Yesterday, Radio New Zealand broke a story by Guyon Espiner that the Prime Minister’s chief of staff, Andrew Kirton, had started that job one day after leaving his previous role heading up a lobbying firm, Anacta. Anacta had been lobbying on behalf of beverage industry clients against the government’s proposed container return scheme (CRS). Shortly after Kirton’s appointment, the Government announced it was deferring the CRS because the CRS would impact the cost of living (even though, on its original proposed timeline, the CRS implementation date was earmarked for a distant 2025/2026).
While the level of influence Kirton had on the CRS deferral is up in the air, we appreciate the attention that this story has brought to the fact that the CRS has been subjected to sustained and targeted industry lobbying (in the face of consistently high levels of public, civil society and local government support for a scheme).
This lobbying is not new – it’s gone on for years. Not just in relation to the CRS, but other packaging policy too (see the discussion in this paper by the New Zealand Product Stewardship Council or the section titled “Opposition” on page 8 of this story about The Kiwi Bottle Drive campaign). It’s something campaigners like Warren Snow faced for some time, often with considerable personal consequences. Warren has since passed away and there’s still no CRS, even though he spent so much of his life campaigning for it.
This lobbying isn’t just happening in New Zealand, it’s international. If you’re interested in the plastic and packaging industry ‘distract, delay & derail‘ tactics, the Talking Trash report by Changing Markets Foundation is the one to read.
The history of this lobbying and its pernicious impact on waste policy has not been properly told in New Zealand. Fragments of the story are scattered around the place, in reports or one-off articles on narrow topics. At times, vested interest tactics have been pretty dirty, and a 2006 report by the Parliamentary Commissioner for the Environment painted a picture that suggested situations like regulatory capture have occurred. While this period of regulatory capture may have passed, its legacy of poor waste policy outcomes is still felt in New Zealand because it put us very far behind the rest of the world.
We’re still waiting for someone else to come and pull all these fragments of the lobbying story together and spell it out for everyone (a bit like a New Zealand version of the Talking Trash report). We aren’t proposing to do this here – we don’t have the time nor the resources. We simply want to start the conversation because if we don’t start to call it out, we run the risk of continually allowing it to happen. We also want to highlight how much (mostly unpaid) community labour goes into responding to industry’s endless string of constantly morphing arguments.
These morphing arguments have a pattern that looks a bit like this:
“There is no problem.
If there is a problem, it’s not our fault.
Even though it’s not our fault, we’re solving it already; give us some public money to solve it better.
OK, we aren’t solving the problem, but this new idea we just came up with is better than your idea because your idea will cost more & won’t work.
If you want to go ahead with your idea, do more research to show there’s a problem & that your idea is best.
Whatever your research shows, we’ve got some more research that says your research is wrong.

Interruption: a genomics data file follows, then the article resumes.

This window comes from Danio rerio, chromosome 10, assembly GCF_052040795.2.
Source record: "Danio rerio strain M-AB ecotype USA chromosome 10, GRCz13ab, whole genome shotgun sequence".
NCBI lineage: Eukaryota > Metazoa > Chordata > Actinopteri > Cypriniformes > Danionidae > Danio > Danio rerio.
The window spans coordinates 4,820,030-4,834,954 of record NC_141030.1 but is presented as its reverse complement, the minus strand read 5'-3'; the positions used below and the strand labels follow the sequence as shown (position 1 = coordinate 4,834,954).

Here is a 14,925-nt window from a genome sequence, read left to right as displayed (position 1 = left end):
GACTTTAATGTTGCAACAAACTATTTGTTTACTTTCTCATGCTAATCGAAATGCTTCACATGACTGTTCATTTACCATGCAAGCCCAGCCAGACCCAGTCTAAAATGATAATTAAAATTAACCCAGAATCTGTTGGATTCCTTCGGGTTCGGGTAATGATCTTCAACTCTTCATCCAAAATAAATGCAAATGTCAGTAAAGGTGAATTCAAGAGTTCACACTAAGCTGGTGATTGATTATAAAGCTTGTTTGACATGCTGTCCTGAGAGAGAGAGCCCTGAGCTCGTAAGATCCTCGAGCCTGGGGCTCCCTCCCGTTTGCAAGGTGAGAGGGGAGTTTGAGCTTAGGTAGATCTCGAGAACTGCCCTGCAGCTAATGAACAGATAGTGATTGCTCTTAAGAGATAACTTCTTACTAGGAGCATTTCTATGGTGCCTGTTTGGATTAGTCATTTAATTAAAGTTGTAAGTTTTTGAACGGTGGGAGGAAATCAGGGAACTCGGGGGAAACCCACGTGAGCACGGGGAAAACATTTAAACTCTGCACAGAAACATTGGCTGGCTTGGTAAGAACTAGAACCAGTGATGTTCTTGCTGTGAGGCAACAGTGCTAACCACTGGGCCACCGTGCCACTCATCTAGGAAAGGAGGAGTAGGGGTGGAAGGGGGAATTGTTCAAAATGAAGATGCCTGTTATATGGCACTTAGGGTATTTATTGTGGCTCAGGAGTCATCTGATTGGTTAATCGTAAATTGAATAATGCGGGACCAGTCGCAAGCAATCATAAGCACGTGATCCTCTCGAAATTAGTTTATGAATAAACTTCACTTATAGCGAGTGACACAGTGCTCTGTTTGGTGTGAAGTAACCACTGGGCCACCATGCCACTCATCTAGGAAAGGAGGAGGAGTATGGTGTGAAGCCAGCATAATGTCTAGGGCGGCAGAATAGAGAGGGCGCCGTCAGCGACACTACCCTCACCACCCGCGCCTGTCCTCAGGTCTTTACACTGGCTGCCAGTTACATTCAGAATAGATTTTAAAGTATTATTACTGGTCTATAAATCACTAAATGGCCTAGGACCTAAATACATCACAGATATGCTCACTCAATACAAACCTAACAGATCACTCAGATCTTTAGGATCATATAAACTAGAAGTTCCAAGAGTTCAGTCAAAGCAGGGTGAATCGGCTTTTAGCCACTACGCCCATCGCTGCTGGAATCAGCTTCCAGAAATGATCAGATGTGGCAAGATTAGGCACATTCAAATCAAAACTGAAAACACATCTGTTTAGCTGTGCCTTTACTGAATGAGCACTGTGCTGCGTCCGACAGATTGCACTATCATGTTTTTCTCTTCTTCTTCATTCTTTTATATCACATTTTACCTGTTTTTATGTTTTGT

If you still want to do your idea then, OK, but put us in charge of it because we’ll do it better than you.”
This morphing line of argumentation is one of the ‘distract, delay and derail’ tactics outlined in reports like Talking Trash. It’s effective because it gobbles up advocacy resources. Responding to these arguments takes energy and time. It isn’t a quick job to throw together open letters, email templates, press releases, submit on consultations on proposals that get hijacked, or read 100+ page industry studies and generate succinct responses. While you’re doing all these things, you are taken away from the mahi of actually building a better future. Furthermore, conducting research to prove that gravity exists and the sky is blue and the grass is green (e.g. a deposit on a bottle will increase return rates), or commisioning expensive LCA studies, is not always possible due to resource constraints. However, the lack of proof can be taken as evidence that your position has no foundation in facts, especially if industry has used some of their lobbying budgets for research.
The idea that CRS would impact cost of living by astronomical proportions is a narrative started by industry opponents to the CRS that conveniently ignores how this policy is about shifting cost OFF the general community and environment, and on to producers, where this responsibility belongs. Getting this narrative on the table right now, when there are very legitimate concerns about rising prices on everything, is a great way to delay progress on virtually any policy you don’t like, and puts the onus back on the community in support to gather up the evidence (again) and organise it coherently (again), in order to counter these arguments (again). It’s a relentless comms battle, just to tread water.
Some days we get so fed up with these stupid, time-wasting games. We carry on because we have role models like Warren who persisted for much longer than we have and didn’t give up.
Policies that put people and planet before profit are always worth pushing for, and it’s no surprise they are strongly opposed by those who currently make the profit.
But sometimes we do wish it were easier to get such simple policies across the line.
In the meantime, if you’d like to support a CRS and make the community voice louder than the lobbyists, the folks over at The Kiwi Bottle Drive have created a template email you can send to the Prime Minister – find it on their website.